Sports science has proven that the number of variables affecting VO2 max (including age, gender, fitness and training, changes in altitude, and action of the ventilatory muscles) make it a relatively poor predictor of performance. There are too many variables in efficiency and fatigue resistance to use it as a measuring tool for overall fitness. The primary reason this is such a poor indicator of general conditioning and fitness is simple: fitness and conditioning are much more than cardio endurance and oxygen uptake.
CrossFit’s use of three different standards or models for evaluating and guiding fitness provide a greater understanding of why it is well-suited for the fire service. Collectively, these three standards define the CrossFit view of fitness. The first is based on the 10 general physical skills widely recognized by exercise physiologists (See Below). The second standard is based on the performance of athletic tasks. The third is based on the energy systems that drive all human action.
Each model is critical to the overall CrossFit concept and programming model and each has a distinct use in evaluating an firefighters overall fitness or a strength and conditioning regimen’s efficacy.
Ten general physical skills:
- Cardiovascular endurance
As it relates to fitness and conditioning for the fire service, firefighters need to be proficient in all of the aforementioned physical skills. The beauty of Crossfit is the program allows the individual to use his strengths while exposing weaknesses that can be augmented and improved through multiple disciplines. Simply put, if strength is your weakness and endurance is your strength, then your capacity to accomplish work will only be a strong as your limited ability and strength will carry you.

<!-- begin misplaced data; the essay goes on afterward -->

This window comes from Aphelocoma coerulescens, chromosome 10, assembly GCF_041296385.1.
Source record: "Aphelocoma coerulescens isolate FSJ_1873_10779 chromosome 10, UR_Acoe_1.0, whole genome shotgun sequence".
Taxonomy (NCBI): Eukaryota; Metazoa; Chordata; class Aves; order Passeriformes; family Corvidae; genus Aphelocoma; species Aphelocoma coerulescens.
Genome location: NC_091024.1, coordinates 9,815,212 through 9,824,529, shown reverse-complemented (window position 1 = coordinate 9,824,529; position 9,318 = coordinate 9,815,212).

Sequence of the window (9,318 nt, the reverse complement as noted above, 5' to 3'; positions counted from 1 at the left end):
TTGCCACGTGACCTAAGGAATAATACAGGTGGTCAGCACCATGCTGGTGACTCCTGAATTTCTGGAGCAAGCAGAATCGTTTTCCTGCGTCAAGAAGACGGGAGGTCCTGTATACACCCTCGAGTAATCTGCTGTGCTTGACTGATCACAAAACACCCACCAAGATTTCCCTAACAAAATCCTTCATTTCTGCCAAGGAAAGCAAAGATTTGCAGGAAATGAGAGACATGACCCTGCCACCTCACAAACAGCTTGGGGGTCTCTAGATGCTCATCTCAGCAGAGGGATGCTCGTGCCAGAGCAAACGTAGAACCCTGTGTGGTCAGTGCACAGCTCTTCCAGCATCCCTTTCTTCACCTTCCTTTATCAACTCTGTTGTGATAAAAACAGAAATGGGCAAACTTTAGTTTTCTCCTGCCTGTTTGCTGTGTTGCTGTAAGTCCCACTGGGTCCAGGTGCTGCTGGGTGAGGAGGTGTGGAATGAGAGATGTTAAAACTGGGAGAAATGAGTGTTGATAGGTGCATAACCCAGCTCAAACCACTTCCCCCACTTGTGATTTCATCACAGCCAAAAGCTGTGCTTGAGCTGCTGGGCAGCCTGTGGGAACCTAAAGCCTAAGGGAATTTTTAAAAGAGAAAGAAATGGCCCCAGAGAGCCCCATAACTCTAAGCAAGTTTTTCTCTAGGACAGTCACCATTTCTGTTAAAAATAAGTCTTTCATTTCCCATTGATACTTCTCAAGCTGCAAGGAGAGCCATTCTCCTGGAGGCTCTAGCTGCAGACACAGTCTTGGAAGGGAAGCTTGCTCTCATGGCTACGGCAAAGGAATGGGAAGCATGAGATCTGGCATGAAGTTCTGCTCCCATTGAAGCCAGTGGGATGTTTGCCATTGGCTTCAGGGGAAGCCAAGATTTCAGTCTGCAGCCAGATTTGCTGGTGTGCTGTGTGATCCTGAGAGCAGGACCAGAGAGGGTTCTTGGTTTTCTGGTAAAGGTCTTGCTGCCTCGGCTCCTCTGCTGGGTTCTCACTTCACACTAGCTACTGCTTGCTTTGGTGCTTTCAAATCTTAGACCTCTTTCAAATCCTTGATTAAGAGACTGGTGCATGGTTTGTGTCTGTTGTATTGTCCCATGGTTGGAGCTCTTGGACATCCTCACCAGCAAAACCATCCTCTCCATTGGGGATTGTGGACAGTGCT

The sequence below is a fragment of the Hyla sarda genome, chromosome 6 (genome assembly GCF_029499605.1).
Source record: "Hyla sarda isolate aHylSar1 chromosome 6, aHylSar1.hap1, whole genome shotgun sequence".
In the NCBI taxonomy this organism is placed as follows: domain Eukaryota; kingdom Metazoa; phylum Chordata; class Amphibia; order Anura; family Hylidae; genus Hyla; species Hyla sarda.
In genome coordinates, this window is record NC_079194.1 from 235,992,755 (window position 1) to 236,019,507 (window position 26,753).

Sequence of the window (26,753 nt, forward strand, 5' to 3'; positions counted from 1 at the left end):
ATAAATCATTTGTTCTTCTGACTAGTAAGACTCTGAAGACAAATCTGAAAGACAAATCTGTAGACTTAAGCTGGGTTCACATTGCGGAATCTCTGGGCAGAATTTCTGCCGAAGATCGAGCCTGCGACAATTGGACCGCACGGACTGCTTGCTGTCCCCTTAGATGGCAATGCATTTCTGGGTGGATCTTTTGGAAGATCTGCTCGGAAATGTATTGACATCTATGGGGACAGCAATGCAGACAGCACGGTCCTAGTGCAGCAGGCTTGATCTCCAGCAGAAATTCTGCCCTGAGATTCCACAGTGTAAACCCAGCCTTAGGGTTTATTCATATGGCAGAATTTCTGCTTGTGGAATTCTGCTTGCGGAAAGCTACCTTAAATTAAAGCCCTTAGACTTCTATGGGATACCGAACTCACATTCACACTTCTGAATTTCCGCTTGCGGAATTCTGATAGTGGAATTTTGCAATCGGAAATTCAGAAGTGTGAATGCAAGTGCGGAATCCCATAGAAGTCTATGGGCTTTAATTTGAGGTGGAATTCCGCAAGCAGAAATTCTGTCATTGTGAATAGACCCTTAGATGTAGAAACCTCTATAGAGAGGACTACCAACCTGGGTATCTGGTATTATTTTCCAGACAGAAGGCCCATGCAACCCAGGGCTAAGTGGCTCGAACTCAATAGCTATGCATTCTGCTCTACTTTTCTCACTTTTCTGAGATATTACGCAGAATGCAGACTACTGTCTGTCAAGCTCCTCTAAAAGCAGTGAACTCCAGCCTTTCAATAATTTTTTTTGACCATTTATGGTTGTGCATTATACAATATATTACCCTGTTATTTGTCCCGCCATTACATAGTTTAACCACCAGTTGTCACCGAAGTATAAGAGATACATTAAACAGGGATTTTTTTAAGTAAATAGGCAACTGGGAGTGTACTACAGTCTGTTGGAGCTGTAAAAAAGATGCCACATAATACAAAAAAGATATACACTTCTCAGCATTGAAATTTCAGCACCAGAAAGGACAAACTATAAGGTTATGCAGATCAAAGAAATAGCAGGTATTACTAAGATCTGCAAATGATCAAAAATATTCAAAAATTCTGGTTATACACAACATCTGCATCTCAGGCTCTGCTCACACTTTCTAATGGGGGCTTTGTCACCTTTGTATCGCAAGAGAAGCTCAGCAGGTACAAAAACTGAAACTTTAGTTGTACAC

We all must recognize there is no single workout program that trains for perfect fitness. The motivation for the three standards is simply to ensure the firefighter is exposed to and provided the broadest and most general level of fitness and conditioning programming possible. The first model evaluates our efforts against a full range of general physical adaptations. The second model focuses on breadth and depth of performance, while the third is programmed to measure time, power, and energy systems. It needs to be said that Crossfit programming for the fire service is deliberately broad, general, and inclusive. It is NOT a specialized program which will enhance specific areas of fitness and conditioning such a power or endurance. In fact, the Crossfit mantra of “constantly varied, functional movements executed at high intensity” specifically identifies the lack of specialization. Crossfit programming for the fire service is designed to create fitter, better conditioned occupational athletes that are capable of performing work over a greater period of time while under load more efficiently. This can only be accomplished if we continuously train our bodies and provide the proper nutrients to combat the challenges of our profession and continue to do uncommon things uncommonly well during arduous circumstances.
EDWARD HADFIELD has more than 25 years of fire service experience and serves as a division chief. He is a frequent speaker on leadership, sharing his experiences within the fire service, and also with corporate and civic leaders throughout the United States. He created and teaches company officer development programs and is a specialist in truck company operations, firefighter safety and survivability, and mission-focused command tactics. He was the 2004 California Training Officer of the Year. He has developed state and regional truck company academies in California, Washington, and Oregon.